I can’t say enough good things about this game. What I will say is anyone who doesn’t like this game either hasn’t played it enough, or is simply stupid. Sorry ladies and gentlemen, but it’s true you are wrong about it.
If you are interested in how to play the game please watch my how to play video. If you are interested in some hard hitting variant, scroll below to read all about them. (I do also go over the variants in the video.)
Coup is a simple and compact deduction game with deviously deep lines of thinking. It really feels remarkable how much decision making goes into every action a player does, and how much information a player gives with each action. The problem is it often takes many game sessions to really get it.
From my experience players go through three phases of appreciation for the game.
The first phase is people getting used to the game, generally fumbling around using the reference card and clumsily attempting to pretend they have duke after 2 players ahead of them take foreign aid which they “forgot” to block. They have a few laughs about how tense getting assassinated is and generally have a good time.
In the next phase people have a firm grasp on all of the roles and possibly even begin understanding which roles are more or less important or powerful at different stages of the game. This is also the phase where people being thinking they have this game figured out, and the winner is mostly determined by luck. This is often when you will hear cries of frustration that sounds like “must be nice to ALWAYS have contessa…” or “Wow you start with duke every game.”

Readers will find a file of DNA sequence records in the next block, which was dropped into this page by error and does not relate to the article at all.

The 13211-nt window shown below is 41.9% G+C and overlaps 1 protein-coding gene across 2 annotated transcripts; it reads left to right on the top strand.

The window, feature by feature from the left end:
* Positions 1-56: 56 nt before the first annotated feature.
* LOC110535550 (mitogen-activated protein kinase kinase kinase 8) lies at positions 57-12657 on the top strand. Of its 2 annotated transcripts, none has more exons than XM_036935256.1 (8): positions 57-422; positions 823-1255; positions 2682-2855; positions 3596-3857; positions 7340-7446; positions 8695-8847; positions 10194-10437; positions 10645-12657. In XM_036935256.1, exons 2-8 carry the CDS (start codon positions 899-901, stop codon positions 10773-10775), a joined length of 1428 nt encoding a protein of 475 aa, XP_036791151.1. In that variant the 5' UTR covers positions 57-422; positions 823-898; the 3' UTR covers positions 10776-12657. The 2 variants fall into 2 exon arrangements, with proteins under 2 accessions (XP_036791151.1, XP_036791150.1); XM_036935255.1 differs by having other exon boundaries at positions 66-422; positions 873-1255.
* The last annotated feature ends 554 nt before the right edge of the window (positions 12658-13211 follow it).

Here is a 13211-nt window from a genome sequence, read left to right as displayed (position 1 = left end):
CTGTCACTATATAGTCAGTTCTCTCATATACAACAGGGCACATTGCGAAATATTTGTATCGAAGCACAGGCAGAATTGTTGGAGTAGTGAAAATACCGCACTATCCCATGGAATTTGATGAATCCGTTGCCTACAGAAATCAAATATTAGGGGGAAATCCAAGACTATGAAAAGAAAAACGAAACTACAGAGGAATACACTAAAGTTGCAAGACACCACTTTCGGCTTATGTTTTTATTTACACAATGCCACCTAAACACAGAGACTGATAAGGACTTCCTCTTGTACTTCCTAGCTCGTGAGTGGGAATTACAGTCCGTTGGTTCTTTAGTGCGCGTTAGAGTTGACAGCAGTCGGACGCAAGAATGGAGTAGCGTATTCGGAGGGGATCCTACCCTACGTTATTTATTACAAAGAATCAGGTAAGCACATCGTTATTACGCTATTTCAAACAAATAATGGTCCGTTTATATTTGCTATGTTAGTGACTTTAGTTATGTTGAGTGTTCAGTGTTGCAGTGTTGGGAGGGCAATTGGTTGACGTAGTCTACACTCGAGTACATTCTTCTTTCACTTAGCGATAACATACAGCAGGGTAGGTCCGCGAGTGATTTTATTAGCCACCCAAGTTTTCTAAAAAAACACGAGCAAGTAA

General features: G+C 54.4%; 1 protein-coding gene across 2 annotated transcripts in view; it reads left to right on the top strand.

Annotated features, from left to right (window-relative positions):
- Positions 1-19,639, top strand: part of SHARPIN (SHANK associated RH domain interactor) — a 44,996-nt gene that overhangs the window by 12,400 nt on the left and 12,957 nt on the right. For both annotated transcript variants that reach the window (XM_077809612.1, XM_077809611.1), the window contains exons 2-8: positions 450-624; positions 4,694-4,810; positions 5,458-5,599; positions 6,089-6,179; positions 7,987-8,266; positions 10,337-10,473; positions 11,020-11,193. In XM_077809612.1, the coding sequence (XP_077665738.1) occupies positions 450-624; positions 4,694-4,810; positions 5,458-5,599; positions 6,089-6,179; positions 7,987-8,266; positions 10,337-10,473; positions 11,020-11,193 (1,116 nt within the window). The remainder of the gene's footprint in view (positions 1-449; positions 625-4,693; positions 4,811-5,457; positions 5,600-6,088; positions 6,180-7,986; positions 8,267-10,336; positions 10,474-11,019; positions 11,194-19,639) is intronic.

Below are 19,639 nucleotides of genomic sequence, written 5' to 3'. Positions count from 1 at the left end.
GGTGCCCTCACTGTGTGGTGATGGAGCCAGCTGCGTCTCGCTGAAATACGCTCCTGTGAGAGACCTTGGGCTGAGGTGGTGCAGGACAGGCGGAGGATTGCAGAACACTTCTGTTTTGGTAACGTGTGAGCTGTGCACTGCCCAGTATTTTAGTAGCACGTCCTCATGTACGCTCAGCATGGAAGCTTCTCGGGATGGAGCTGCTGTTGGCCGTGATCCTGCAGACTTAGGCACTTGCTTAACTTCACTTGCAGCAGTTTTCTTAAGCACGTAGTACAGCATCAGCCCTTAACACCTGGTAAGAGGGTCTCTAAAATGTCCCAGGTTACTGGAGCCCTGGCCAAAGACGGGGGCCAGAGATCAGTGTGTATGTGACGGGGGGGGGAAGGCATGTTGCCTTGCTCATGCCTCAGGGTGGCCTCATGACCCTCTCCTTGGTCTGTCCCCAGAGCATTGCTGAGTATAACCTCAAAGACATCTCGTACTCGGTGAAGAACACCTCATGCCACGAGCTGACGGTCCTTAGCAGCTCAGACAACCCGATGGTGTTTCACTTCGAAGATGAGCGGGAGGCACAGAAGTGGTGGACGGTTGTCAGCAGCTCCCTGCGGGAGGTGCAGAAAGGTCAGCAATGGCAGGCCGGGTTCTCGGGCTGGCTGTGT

After an extensively long and intense session players will finally have a breakthrough. This is when the game truly opens up to them and they will realize that the cards in your hand almost do not matter. All that really matters is reading your players, not making blunders and extracting the maximum amount of information from everything available. This is the phase in the game where a player might knowingly let 2 people call foreign aid, and even call foreign aid themselves while holding a duke for a future tricky play.
With strong players who know the game well, you will never experience a more brutal psychological deathmatch.
The game runs remarkably well with all players counts 2-6 (maybe more?) assuming you play with the 1v1 variant I will explain in this article. I believe it is best to play this game over multiple rounds attempting to achieve a set amount of wins to be the true victor. Usually we play first to 3 wins is the victor.
The entire game consists of 15 cards (3 each of 5 characters) and 50 currency chips called ISK. The box also comes with some large reference cards which new players can have in front of them reminding them what all of the actions and counteractions are.
The cards are an awkward size. They are quite a bit bigger than your standard playings card and will require 65mm x 100mm cases to fit. I highly recommend you buy the cases too, because unlike many other games, if a single one of your cards gets noticeably damaged the entire game will be ruined.
As for the currency, they are a thick cardboard little hexagons with futuristic designs on them. When I play the game at home I use poker chips instead, but these items do the job. There is a different version of the game called Deluxe Mobile Art edition which has different art for all the cards and money. it also includes the reformation expansion which adds a faction sub-game.
When playing with factions players also get a double-sided faction card. Players cannot target other players on the same faction unless everyone is on the same faction. You can pay money to change what faction you are on, or pay more money to change what faction another player is on. I have not spent much time with factions since most of my gameplay is 3-4 players and it doesn’t seem to add much except complexity. However I can see the value in adding it to a larger game.
After my hundreds of games, and input from many players both from my playgroup and from avid posters on Board Game Geek, I have determined that these two variants greatly enhance the game. I highly recommend you try them out.
Call the Coup Variant